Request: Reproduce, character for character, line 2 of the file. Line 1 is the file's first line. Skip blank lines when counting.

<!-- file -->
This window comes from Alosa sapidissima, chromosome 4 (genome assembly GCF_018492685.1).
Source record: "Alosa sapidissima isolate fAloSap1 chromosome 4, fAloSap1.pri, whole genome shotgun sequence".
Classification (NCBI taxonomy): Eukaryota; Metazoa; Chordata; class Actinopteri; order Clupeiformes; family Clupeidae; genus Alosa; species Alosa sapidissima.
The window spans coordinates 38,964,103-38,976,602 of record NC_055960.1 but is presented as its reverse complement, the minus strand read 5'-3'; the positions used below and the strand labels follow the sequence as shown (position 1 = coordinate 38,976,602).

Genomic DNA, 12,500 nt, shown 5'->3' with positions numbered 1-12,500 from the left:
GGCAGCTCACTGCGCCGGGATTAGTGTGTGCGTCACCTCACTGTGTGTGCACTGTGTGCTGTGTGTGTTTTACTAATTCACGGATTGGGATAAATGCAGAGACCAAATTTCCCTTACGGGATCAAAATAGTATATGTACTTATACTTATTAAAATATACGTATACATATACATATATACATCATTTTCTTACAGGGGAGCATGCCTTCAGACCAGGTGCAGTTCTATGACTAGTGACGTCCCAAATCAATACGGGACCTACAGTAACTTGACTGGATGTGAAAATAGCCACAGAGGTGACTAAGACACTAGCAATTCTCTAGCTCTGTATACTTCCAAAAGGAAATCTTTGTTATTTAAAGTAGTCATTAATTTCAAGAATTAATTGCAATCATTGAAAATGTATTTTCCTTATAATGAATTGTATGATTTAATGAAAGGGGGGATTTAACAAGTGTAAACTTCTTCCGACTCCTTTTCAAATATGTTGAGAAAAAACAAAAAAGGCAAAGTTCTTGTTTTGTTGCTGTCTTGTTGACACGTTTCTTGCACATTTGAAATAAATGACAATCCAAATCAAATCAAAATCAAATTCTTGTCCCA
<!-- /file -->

Source record: "Alosa sapidissima isolate fAloSap1 chromosome 4, fAloSap1.pri, whole genome shotgun sequence".